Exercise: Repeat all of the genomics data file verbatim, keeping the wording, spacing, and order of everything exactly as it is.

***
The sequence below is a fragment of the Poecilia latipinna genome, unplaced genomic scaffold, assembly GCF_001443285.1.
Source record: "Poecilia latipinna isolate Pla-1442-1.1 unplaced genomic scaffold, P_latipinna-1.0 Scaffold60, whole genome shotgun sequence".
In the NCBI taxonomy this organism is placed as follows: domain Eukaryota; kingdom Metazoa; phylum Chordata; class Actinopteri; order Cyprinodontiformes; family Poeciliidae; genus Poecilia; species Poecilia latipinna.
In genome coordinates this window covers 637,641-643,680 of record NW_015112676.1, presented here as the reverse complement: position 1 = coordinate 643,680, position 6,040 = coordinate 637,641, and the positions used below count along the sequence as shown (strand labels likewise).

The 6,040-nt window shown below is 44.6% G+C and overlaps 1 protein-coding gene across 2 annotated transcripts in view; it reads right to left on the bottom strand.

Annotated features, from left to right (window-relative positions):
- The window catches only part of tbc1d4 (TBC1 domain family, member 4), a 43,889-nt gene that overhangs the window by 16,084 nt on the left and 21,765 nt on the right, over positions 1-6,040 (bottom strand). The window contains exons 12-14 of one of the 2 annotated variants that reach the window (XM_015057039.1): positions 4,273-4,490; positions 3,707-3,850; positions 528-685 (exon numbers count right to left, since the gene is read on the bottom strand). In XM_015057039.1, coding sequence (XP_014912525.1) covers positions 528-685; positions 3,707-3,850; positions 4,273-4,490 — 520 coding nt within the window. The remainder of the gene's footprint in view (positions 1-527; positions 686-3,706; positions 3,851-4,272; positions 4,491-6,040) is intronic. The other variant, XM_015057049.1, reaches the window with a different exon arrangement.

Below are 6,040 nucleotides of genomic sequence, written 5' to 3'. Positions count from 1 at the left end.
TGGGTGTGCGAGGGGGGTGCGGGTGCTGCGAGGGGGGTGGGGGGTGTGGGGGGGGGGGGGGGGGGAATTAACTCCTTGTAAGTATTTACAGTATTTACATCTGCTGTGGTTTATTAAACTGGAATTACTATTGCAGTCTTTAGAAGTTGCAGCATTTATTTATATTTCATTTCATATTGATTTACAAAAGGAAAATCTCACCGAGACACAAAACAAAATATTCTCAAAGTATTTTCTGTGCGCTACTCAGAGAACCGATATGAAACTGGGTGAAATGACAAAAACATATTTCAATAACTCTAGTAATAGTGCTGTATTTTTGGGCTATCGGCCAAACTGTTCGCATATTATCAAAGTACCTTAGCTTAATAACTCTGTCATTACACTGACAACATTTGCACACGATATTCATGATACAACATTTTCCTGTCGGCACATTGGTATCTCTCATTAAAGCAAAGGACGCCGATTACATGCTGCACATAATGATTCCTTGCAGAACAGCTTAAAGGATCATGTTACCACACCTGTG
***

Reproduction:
The sequence below is a fragment of the Poecilia latipinna genome, unplaced genomic scaffold, assembly GCF_001443285.1.
Source record: "Poecilia latipinna isolate Pla-1442-1.1 unplaced genomic scaffold, P_latipinna-1.0 Scaffold60, whole genome shotgun sequence".
In the NCBI taxonomy this organism is placed as follows: domain Eukaryota; kingdom Metazoa; phylum Chordata; class Actinopteri; order Cyprinodontiformes; family Poeciliidae; genus Poecilia; species Poecilia latipinna.
In genome coordinates this window covers 637,641-643,680 of record NW_015112676.1, presented here as the reverse complement: position 1 = coordinate 643,680, position 6,040 = coordinate 637,641, and the positions used below count along the sequence as shown (strand labels likewise).

The 6,040-nt window shown below is 44.6% G+C and overlaps 1 protein-coding gene across 2 annotated transcripts in view; it reads right to left on the bottom strand.

Annotated features, from left to right (window-relative positions):
- The window catches only part of tbc1d4 (TBC1 domain family, member 4), a 43,889-nt gene that overhangs the window by 16,084 nt on the left and 21,765 nt on the right, over positions 1-6,040 (bottom strand). The window contains exons 12-14 of one of the 2 annotated variants that reach the window (XM_015057039.1): positions 4,273-4,490; positions 3,707-3,850; positions 528-685 (exon numbers count right to left, since the gene is read on the bottom strand). In XM_015057039.1, coding sequence (XP_014912525.1) covers positions 528-685; positions 3,707-3,850; positions 4,273-4,490 — 520 coding nt within the window. The remainder of the gene's footprint in view (positions 1-527; positions 686-3,706; positions 3,851-4,272; positions 4,491-6,040) is intronic. The other variant, XM_015057049.1, reaches the window with a different exon arrangement.

Below are 6,040 nucleotides of genomic sequence, written 5' to 3'. Positions count from 1 at the left end.
TGGGTGTGCGAGGGGGGTGCGGGTGCTGCGAGGGGGGTGGGGGGTGTGGGGGGGGGGGGGGGGGGAATTAACTCCTTGTAAGTATTTACAGTATTTACATCTGCTGTGGTTTATTAAACTGGAATTACTATTGCAGTCTTTAGAAGTTGCAGCATTTATTTATATTTCATTTCATATTGATTTACAAAAGGAAAATCTCACCGAGACACAAAACAAAATATTCTCAAAGTATTTTCTGTGCGCTACTCAGAGAACCGATATGAAACTGGGTGAAATGACAAAAACATATTTCAATAACTCTAGTAATAGTGCTGTATTTTTGGGCTATCGGCCAAACTGTTCGCATATTATCAAAGTACCTTAGCTTAATAACTCTGTCATTACACTGACAACATTTGCACACGATATTCATGATACAACATTTTCCTGTCGGCACATTGGTATCTCTCATTAAAGCAAAGGACGCCGATTACATGCTGCACATAATGATTCCTTGCAGAACAGCTTAAAGGATCATGTTACCACACCTGTG